If you’re not delivering on the now, you’ve lost that client. So the managed side of things is a phenomenal way of doing business. It’s improved our relationship with our clients, which is great.

Sharp: I think they’re more open with it, to have discussions like which way they should go with technology or if they’re having problems because it’s much more tight-knit, whereas they don’t look at you like you’re trying to make a buck off them, they’re looking at you more the way partners would. I’ve noticed that, definitely.

Robison: You’re always touching one another and it builds that trust between you.

Sharp: They become very open with you.

Robison: It opens the door for you to make many more offerings and network with other technologies that they may need.

Penson: One of the things that I love is that when we’re speaking to a client now we can actually provide them with solutions. Give you a perfect example: we have a small multitenant facility where their doors are on unlock schedules and let’s say tenant B needs to have that door unlocked until 9:00 because they’re expecting clients but then the client doesn’t show up. Now they’ve been paying staff to be there onsite for that additional hour, rather than being able to lock the door and off they go. Now, with the Web station, and we give them access as a hosted customer, to literally log in and lock the door. It’s powerful. It’s a small thing but it provides a lot of power. You can’t do that with traditional platforms. It’s changed the way we do business, really.

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Article Topics
Business Management · Access Control · Exclusive Web Features · Managed Access Control · Managed Access Roundtable · All Topics

About the Author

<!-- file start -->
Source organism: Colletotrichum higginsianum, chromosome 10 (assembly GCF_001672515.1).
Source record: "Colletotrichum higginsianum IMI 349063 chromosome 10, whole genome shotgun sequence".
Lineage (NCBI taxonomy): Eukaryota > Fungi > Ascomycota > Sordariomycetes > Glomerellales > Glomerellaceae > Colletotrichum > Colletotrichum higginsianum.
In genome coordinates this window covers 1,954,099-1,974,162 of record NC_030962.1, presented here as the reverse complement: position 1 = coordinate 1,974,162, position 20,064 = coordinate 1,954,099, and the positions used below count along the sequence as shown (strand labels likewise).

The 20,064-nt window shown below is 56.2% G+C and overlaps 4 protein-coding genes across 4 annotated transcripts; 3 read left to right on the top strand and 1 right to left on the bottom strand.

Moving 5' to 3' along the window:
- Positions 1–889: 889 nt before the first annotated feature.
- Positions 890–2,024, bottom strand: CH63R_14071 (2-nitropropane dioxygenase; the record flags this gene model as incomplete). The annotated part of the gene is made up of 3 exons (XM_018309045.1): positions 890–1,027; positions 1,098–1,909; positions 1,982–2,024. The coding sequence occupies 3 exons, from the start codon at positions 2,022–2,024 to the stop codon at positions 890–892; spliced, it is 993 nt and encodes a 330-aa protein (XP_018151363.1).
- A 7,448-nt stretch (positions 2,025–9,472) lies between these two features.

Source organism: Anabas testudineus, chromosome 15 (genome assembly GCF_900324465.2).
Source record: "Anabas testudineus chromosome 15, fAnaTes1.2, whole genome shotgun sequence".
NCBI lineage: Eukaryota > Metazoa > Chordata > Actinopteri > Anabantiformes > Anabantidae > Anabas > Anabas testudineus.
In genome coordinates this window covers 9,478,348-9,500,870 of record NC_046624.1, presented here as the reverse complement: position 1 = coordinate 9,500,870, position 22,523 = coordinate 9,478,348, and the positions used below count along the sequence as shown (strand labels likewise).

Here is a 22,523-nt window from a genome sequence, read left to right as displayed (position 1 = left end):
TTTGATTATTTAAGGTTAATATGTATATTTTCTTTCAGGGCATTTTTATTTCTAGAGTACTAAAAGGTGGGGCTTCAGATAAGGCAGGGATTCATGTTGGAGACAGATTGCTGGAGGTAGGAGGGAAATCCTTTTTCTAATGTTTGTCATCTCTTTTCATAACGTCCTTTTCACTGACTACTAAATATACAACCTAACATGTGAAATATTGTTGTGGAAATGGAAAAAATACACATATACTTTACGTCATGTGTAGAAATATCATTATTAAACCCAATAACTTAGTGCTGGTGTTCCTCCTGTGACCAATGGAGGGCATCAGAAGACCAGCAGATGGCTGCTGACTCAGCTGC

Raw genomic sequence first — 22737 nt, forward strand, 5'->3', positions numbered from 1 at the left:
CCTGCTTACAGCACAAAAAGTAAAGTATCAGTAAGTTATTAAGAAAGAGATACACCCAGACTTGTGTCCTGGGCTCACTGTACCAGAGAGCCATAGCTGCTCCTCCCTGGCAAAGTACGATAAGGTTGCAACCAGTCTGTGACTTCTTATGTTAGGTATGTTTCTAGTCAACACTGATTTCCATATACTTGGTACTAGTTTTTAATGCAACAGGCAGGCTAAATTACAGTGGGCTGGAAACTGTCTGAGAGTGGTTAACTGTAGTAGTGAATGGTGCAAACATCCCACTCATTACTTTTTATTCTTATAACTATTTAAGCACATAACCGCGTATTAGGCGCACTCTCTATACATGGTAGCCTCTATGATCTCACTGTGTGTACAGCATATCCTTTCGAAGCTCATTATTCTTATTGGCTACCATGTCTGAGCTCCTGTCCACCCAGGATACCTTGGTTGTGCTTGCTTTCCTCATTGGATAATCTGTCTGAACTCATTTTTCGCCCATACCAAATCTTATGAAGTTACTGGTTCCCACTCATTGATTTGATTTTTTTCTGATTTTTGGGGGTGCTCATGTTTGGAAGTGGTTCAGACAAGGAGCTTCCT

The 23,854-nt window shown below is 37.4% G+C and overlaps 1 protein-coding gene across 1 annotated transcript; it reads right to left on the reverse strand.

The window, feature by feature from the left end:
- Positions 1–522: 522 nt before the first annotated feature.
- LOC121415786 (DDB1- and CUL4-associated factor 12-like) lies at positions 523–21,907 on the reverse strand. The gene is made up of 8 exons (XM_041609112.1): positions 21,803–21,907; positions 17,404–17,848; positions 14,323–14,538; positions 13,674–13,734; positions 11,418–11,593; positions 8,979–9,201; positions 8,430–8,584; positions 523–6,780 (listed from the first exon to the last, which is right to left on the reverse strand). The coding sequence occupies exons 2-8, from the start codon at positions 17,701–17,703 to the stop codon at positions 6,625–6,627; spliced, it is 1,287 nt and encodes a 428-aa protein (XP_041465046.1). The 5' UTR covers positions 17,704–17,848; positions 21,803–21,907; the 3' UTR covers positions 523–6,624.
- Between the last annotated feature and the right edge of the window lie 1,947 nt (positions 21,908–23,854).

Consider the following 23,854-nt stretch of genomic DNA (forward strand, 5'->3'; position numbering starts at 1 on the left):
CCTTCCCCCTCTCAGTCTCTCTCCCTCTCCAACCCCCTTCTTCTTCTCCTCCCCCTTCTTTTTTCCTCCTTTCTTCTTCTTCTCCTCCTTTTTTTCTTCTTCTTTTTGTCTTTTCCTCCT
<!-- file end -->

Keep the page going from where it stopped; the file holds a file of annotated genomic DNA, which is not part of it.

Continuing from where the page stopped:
Scott Goldfine
Scott joined SECURITY SALES & INTEGRATION in October 1998 and has distinguished himself by producing award-winning, exemplary work. His editorial achievements have included blockbuster articles featuring major industry executives, such as Tyco Electronic Products Group Managing Director Gerry Head; Protection One President/CEO Richard Ginsburg; former Brink’s Home Security President/CEO Peter Michel; GE Interlogix President/CEO Ken Boyda; Bosch Security Systems President/CEO Peter Ribinski; and former SecurityLink President/CEO Jim Covert. Scott, who is an NTS Certified alarm technician, has become a respected and in-demand speaker at security industry events, including presentations at the Central Station Alarm Association (CSAA) Annual Meeting; California Alarm Association (CAA) Summer and Winter Conferences; PSA Security Network Conference; International Security Conference and Exhibition (ISC); and Security Industry Association (SIA) Forum. Scott often acts as an ambassador to mainstream media and is a participant in several industry associations. His previous experience as a cable-TV technician/installer and running his own audio company -- along with a lifelong fascination with electronics and computers -- prepared Scott well for his current position. Since graduating in 1986 with honors from California State University, Northridge with a degree in Radio-Television- Film, his professional endeavors have encompassed magazines, radio, TV, film, records, teletext, books, the Internet and more. In 2005, Scott captured the prestigious Western Publisher Maggie Award for Best Interview/Profile Trade for "9/11 Hero Tells Tale of Loses, Lessons," his October 2004 interview with former FDNY Commander Richard Picciotto, the last man to escape the Ground Zero destruction alive.
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Exclusive Web Features, Managed Access Control, Managed Access Roundtable